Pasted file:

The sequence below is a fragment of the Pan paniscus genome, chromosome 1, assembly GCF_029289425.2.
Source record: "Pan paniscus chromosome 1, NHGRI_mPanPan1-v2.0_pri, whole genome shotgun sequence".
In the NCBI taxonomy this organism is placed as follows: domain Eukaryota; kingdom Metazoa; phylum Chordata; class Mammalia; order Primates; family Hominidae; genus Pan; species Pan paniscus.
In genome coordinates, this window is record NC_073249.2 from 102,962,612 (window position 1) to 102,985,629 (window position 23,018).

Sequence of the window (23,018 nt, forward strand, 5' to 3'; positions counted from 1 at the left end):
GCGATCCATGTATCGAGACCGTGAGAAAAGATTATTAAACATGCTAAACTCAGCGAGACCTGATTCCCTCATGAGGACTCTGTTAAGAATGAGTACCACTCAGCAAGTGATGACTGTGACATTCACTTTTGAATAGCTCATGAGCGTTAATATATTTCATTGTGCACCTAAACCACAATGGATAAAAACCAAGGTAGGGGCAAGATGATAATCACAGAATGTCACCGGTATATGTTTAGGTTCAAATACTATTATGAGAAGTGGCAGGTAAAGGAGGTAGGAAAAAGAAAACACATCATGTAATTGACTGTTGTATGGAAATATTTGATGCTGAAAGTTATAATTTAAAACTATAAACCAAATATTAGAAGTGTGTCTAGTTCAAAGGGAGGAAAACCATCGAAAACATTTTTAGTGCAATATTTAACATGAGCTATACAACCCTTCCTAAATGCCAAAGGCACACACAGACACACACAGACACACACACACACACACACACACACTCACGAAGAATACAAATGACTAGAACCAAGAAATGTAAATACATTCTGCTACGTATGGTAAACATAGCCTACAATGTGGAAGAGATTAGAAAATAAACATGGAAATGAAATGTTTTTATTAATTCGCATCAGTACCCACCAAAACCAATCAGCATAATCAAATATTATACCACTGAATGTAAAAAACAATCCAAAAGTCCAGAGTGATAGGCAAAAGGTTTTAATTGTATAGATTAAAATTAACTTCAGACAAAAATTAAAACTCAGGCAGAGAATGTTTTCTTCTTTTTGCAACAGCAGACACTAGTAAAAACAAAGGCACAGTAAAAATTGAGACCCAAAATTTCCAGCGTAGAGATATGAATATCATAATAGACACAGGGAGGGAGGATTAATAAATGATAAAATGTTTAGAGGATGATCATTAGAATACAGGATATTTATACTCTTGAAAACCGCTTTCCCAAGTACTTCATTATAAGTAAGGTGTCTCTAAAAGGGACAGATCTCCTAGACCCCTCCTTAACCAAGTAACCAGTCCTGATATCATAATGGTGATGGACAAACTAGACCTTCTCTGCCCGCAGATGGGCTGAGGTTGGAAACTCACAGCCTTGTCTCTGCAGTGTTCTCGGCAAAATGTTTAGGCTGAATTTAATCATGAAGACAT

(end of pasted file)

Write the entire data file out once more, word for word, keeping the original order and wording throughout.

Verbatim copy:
The sequence below is a fragment of the Pan paniscus genome, chromosome 1, assembly GCF_029289425.2.
Source record: "Pan paniscus chromosome 1, NHGRI_mPanPan1-v2.0_pri, whole genome shotgun sequence".
In the NCBI taxonomy this organism is placed as follows: domain Eukaryota; kingdom Metazoa; phylum Chordata; class Mammalia; order Primates; family Hominidae; genus Pan; species Pan paniscus.
In genome coordinates, this window is record NC_073249.2 from 102,962,612 (window position 1) to 102,985,629 (window position 23,018).

Sequence of the window (23,018 nt, forward strand, 5' to 3'; positions counted from 1 at the left end):
GCGATCCATGTATCGAGACCGTGAGAAAAGATTATTAAACATGCTAAACTCAGCGAGACCTGATTCCCTCATGAGGACTCTGTTAAGAATGAGTACCACTCAGCAAGTGATGACTGTGACATTCACTTTTGAATAGCTCATGAGCGTTAATATATTTCATTGTGCACCTAAACCACAATGGATAAAAACCAAGGTAGGGGCAAGATGATAATCACAGAATGTCACCGGTATATGTTTAGGTTCAAATACTATTATGAGAAGTGGCAGGTAAAGGAGGTAGGAAAAAGAAAACACATCATGTAATTGACTGTTGTATGGAAATATTTGATGCTGAAAGTTATAATTTAAAACTATAAACCAAATATTAGAAGTGTGTCTAGTTCAAAGGGAGGAAAACCATCGAAAACATTTTTAGTGCAATATTTAACATGAGCTATACAACCCTTCCTAAATGCCAAAGGCACACACAGACACACACAGACACACACACACACACACACACACACTCACGAAGAATACAAATGACTAGAACCAAGAAATGTAAATACATTCTGCTACGTATGGTAAACATAGCCTACAATGTGGAAGAGATTAGAAAATAAACATGGAAATGAAATGTTTTTATTAATTCGCATCAGTACCCACCAAAACCAATCAGCATAATCAAATATTATACCACTGAATGTAAAAAACAATCCAAAAGTCCAGAGTGATAGGCAAAAGGTTTTAATTGTATAGATTAAAATTAACTTCAGACAAAAATTAAAACTCAGGCAGAGAATGTTTTCTTCTTTTTGCAACAGCAGACACTAGTAAAAACAAAGGCACAGTAAAAATTGAGACCCAAAATTTCCAGCGTAGAGATATGAATATCATAATAGACACAGGGAGGGAGGATTAATAAATGATAAAATGTTTAGAGGATGATCATTAGAATACAGGATATTTATACTCTTGAAAACCGCTTTCCCAAGTACTTCATTATAAGTAAGGTGTCTCTAAAAGGGACAGATCTCCTAGACCCCTCCTTAACCAAGTAACCAGTCCTGATATCATAATGGTGATGGACAAACTAGACCTTCTCTGCCCGCAGATGGGCTGAGGTTGGAAACTCACAGCCTTGTCTCTGCAGTGTTCTCGGCAAAATGTTTAGGCTGAATTTAATCATGAAGACAT